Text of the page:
Skip to main content

Health, Leisure, and Exercise Science

A guide to research in health and exercise

About Google Scholar

Google Scholar searches specifically for scholarly materials such as journal articles, research reports, dissertations and theses, preprints, technical reports, patents, manuscripts in preparation, working papers, and many other document types.

When you do a search in Google Scholar, you get a list of citations. You'll get links to the full text in the following cases:

  • if the UWF Library subscribes to the journal title
  • if it's from an open access journal
  • if the researcher posted the article on her/his website

This is how Google Scholar defines the weighting system:

"Google Scholar aims to rank documents the way researchers do, weighing the full text of each document, where it was published, who it was written by, as well as how often and how recently it has been cited in other scholarly literature." The most relevant results will always appear on the first page. See http://scholar.google.com/intl/en/scholar/about.html for more info.

Remember, Google's goal is to make the world of information accessible and useful. It is still up to researchers to critically evaluate research materials.

Google does not search the deep web (aka Deepnet, invisible web or hidden web). These terms refer to World Wide Web content that is not part of the surface Web indexed by search engines. This means that Google Scholar cannot find everything that might be of use to you.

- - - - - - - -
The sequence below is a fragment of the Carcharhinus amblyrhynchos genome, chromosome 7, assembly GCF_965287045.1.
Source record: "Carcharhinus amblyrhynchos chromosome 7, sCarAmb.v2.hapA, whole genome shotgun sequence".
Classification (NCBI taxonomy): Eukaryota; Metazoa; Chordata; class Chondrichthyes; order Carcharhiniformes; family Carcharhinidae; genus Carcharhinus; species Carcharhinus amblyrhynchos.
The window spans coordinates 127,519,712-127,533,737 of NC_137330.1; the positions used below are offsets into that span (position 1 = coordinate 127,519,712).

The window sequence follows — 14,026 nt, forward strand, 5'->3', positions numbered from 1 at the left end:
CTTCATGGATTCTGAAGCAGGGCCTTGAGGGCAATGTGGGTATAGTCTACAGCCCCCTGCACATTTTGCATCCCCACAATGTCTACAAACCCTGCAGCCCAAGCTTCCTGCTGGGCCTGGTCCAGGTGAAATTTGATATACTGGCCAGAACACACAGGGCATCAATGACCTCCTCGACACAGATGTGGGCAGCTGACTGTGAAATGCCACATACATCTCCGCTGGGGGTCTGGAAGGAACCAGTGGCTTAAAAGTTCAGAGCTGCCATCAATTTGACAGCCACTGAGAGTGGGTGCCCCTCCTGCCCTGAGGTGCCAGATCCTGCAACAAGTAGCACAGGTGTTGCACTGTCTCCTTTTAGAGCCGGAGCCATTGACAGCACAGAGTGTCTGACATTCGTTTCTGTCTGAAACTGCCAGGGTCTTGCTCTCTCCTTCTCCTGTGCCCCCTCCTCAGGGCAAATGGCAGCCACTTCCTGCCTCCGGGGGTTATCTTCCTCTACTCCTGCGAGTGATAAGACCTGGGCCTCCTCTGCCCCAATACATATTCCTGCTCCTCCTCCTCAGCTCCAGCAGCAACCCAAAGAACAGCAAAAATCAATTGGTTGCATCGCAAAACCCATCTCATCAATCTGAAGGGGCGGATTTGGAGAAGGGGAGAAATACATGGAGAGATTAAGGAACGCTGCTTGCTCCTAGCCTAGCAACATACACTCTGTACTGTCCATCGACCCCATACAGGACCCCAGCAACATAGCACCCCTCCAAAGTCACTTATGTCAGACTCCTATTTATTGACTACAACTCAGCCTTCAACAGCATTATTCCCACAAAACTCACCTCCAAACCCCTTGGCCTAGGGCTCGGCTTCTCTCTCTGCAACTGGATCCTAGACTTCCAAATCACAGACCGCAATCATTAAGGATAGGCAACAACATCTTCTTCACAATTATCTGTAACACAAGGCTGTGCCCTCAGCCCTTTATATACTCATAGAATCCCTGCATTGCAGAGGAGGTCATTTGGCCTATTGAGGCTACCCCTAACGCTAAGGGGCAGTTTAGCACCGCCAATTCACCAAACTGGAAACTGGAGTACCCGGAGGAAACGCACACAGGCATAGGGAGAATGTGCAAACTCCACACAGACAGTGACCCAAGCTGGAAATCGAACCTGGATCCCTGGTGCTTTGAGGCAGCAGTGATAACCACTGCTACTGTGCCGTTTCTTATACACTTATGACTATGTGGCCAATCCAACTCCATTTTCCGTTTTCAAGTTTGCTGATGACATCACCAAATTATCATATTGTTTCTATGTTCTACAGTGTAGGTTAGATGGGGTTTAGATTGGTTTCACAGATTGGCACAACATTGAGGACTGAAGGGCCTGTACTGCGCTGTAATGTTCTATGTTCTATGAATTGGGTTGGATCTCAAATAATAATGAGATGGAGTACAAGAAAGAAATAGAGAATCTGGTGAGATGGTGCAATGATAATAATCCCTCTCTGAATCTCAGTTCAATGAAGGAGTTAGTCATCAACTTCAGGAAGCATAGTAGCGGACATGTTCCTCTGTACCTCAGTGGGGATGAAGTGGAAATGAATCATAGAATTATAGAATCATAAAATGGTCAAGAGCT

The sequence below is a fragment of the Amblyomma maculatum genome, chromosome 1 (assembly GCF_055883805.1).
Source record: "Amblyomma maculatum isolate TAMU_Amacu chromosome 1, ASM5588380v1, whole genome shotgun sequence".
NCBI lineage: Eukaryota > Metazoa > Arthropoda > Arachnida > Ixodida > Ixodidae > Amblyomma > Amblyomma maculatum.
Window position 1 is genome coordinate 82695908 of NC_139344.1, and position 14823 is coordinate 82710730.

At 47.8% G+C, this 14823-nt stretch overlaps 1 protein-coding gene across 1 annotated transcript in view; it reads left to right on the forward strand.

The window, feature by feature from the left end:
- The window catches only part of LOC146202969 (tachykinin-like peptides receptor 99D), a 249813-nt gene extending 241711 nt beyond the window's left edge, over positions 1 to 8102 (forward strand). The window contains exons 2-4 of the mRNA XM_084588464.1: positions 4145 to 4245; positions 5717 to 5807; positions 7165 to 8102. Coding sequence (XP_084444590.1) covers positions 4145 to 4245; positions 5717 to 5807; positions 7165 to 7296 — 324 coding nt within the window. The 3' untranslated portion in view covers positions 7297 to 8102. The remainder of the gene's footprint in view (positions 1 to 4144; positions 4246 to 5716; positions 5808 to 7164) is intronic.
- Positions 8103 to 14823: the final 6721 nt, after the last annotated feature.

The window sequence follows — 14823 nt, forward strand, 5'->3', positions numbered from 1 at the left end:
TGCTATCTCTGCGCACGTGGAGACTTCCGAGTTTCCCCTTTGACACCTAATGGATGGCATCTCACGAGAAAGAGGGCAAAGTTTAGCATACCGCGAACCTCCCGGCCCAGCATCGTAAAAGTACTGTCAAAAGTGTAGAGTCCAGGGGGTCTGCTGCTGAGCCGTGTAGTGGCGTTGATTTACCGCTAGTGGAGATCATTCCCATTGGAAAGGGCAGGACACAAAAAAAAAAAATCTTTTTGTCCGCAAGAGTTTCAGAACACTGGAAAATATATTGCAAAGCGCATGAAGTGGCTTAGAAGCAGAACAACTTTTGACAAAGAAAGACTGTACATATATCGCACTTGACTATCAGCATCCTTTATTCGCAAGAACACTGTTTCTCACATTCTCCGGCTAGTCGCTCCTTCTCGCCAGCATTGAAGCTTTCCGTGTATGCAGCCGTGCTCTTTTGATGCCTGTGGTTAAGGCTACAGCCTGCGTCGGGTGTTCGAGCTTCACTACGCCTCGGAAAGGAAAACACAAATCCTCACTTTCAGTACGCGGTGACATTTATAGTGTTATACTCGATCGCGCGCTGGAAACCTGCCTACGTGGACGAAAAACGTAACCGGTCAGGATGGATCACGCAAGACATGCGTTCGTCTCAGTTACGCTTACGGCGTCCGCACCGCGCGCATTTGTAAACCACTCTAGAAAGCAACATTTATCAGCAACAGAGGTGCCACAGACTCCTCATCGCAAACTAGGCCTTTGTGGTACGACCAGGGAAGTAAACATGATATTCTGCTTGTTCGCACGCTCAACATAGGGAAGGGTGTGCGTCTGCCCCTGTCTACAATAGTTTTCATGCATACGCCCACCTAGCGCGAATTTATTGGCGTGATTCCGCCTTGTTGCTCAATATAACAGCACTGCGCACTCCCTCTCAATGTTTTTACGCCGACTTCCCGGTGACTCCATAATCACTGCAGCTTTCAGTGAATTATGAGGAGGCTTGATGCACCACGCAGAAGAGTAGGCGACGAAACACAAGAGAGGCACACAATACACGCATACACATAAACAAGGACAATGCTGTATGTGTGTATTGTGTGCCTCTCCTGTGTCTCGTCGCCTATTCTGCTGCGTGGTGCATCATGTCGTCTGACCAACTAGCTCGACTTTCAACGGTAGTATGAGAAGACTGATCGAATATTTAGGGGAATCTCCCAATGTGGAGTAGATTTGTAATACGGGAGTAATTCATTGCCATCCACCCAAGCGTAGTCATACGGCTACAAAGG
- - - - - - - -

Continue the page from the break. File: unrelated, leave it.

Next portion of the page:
Library Links

Set Google Scholar to search UWF databases and electronic resources.

  • Click Settings
  • Click Library Links
  • Type [University of West Florida] into the search box
  • Click Save

*Remember that you must be logged in form off-campus to actaully view the full text.

Google Scholar Search Tips

Using Google Scholar

When using Google Scholar, it is helpful to keep these questions in mind:

  • What features does it have to help me get relevant results?
  • What does this tool do well?
  • What does it do poorly?

As a research tool, Google Scholar is good for many tasks, and not as good for others. When deciding whether to use Google Scholar or one of the library's databases, please keep the following in mind:

Google Scholar is good for...

  • Helping a beginning researcher identify journal titles and authors connected with subjects of interest.
  • Finding "gray literature" like white papers. It includes many articles that wouldn't get included in other indexing services.
  • Locating obscure references that are proving difficult to find in conventional databases.
  • Accessing books and articles in a single search.
  • Locating more information on partial citations.

Google Scholar cannot...

  • Sort/search by disciplinary field
  • Browse by title
  • Limit search results
  • Search the deep web

Keep in Mind:

  • You may get a long list of results, but you will only have access to the text of articles that the Illinois Library has paid subscriptions for, or that are freely available.
  • Not everything in Google Scholar is scholarly. Google Scholar searches academic websites (.edu) as well as journals and publisher websites. Search results can include powerpoints, news annoucements or unpublished materials as well as articles and books. 
  • It is difficult to determine with 100% accuracy all that Google Scholar searches. Therefore, we do not know the breadth of what Google Scholar is indexing and consequently cannot judge the comprehensiveness or completeness of the results of a literature search.
  • We cannot tell how frequently items in Google Scholar are updated.
  • Searching in Google Scholar is imprecise when compared with discipline-specific databases.